Polymyositis is a condition where there is chronic inflammation of the muscles. The inflammation is found to be mostly in the endomysium, the smallest and deepest component of the muscle connective tissue. It is a condition where there is defective cellular immunity which is believed to be associated with other systemic autoimmune conditions. Polymyositis is believed to have occurred due to diverse causes or in association with connective tissue disorders, viral infections, or malignancies. Studies have shown that it is a T-cell mediated cytotoxic process causing it to be directed against muscle antigens.
While the factors that trigger the T-cell mediated process are still unclear, viruses such as the human immunodeficiency virus (HIV) and coxsackie virus have been implicated. In the United States, polymyositis is estimated to be more common among the black population. Internationally, the incidence of polymyositis is lower among the Japanese. This condition is also more common among women compared to men. It usually affects those above the age of 20 with peak incidence among those 45 to 60 years old. Polymyositis usually has a good prognosis as it responds well to treatment. However, it has been observed that approximately 30 percent of patients experience residual weakness.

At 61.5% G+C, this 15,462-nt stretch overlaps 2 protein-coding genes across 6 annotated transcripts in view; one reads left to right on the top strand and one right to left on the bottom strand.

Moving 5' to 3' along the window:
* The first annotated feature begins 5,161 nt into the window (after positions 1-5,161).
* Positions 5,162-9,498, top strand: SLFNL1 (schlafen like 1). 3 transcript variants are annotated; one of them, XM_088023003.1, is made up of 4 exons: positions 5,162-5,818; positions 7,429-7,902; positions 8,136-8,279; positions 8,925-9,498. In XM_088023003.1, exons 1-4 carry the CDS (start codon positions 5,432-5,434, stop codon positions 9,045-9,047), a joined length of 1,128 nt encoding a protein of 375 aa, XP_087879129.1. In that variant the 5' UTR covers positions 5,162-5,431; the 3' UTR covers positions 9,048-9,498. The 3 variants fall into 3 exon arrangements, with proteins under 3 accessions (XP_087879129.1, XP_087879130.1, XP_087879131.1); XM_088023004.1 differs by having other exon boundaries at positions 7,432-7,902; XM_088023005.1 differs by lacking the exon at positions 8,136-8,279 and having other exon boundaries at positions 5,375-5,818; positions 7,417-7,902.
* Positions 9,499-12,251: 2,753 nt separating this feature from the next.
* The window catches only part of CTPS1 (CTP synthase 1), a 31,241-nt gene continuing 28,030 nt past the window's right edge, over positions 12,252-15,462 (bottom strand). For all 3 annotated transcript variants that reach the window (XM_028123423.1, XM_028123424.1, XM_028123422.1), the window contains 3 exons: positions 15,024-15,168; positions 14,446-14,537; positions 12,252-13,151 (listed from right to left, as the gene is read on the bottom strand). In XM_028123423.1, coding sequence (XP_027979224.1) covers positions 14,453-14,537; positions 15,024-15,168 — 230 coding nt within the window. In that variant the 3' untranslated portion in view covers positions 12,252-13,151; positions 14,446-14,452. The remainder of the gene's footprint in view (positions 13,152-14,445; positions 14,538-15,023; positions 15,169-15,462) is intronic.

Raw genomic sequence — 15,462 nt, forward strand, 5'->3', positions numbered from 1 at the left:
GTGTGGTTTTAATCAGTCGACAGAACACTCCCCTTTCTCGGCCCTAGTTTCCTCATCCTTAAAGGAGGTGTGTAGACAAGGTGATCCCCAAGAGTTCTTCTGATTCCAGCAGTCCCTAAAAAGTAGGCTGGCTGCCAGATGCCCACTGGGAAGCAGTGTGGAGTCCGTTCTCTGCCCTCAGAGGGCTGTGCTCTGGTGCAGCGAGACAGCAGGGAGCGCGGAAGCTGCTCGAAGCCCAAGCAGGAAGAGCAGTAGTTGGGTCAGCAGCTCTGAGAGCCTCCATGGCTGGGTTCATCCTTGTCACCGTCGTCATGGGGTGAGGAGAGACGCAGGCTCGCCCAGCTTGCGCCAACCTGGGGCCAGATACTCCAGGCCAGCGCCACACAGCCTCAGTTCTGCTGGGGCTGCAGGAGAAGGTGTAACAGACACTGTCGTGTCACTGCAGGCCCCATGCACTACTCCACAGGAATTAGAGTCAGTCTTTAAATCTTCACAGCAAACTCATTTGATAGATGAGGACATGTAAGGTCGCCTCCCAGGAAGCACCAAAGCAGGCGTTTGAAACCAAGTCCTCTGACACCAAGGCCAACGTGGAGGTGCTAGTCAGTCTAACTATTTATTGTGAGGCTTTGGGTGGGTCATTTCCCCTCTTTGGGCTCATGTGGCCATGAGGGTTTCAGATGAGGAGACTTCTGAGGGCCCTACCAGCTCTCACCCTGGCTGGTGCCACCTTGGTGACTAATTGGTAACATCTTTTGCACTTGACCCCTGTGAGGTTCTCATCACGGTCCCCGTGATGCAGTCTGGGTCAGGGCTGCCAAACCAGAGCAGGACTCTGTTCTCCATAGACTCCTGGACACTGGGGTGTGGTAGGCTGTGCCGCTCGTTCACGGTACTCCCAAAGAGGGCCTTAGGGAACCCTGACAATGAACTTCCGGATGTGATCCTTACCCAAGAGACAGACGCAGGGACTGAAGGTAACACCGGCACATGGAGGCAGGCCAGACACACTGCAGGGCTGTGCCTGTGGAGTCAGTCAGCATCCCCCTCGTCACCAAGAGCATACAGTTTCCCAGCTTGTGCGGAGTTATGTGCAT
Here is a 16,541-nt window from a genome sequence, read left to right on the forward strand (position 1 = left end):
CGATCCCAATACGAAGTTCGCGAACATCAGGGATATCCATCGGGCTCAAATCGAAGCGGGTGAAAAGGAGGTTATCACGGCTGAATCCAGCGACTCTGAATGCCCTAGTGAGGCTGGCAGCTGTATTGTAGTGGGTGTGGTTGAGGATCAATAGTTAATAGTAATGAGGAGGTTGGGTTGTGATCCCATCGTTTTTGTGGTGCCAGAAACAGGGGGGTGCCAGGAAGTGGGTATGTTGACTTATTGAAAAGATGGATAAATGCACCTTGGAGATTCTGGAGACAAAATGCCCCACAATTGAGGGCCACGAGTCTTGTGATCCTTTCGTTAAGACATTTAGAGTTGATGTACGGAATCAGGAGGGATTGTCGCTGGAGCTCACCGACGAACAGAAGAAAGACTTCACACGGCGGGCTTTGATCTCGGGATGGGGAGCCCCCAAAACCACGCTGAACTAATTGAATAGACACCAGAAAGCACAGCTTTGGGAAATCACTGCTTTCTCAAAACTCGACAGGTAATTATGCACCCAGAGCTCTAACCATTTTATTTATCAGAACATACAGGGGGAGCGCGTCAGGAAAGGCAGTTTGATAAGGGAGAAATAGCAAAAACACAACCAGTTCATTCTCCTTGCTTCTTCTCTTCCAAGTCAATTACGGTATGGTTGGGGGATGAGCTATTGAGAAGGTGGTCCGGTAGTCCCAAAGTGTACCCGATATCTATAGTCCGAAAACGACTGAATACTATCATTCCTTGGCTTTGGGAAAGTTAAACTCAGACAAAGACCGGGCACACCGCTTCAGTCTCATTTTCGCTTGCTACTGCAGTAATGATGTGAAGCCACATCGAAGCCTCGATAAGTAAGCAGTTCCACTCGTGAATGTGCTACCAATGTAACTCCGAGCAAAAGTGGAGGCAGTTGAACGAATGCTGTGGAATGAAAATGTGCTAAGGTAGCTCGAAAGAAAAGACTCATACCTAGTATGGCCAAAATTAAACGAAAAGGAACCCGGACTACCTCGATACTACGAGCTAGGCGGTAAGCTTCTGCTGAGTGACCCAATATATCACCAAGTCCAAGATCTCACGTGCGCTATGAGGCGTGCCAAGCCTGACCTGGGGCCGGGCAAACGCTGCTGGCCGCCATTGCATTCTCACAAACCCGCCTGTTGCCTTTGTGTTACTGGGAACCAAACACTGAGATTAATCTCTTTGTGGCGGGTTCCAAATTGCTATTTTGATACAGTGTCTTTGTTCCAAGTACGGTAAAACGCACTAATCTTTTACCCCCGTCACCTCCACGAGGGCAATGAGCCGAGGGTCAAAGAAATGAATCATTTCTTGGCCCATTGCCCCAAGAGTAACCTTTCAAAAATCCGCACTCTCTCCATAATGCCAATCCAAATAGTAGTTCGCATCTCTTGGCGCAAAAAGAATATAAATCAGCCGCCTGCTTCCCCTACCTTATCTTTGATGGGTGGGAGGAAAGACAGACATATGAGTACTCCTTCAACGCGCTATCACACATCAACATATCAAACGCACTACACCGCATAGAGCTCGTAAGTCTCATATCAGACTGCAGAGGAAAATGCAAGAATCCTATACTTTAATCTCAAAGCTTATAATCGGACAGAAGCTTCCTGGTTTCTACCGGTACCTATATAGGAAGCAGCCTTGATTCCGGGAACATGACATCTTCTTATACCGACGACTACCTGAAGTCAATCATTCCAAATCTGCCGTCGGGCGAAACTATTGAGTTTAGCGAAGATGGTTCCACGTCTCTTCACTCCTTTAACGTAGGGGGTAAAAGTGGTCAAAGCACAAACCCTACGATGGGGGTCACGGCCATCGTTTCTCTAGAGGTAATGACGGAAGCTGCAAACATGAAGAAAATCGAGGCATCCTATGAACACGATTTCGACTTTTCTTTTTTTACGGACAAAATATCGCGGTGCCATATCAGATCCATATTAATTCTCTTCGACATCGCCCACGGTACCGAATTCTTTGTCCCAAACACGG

Symptom #1: Muscle Weakness
Muscle weakness is also known as myasthenia. It occurs when there is decreased or lack of muscle strength. There can be many causes of myasthenia where it could be categorized into true or perceived weakness. In true weakness, the causes include skeletal muscle diseases such as inflammatory myopathy, muscular dystrophy, and myasthenia gravis. It can also be due to electrolyte imbalances like low potassium levels.
Weakness can be short or long-term depending on the underlying cause and treatment the patient is able to receive. In polymyositis, the muscle weakness is often in the proximal muscles which is often bilateral causing the inability to get up from a sitting position or to raise their arms above their head.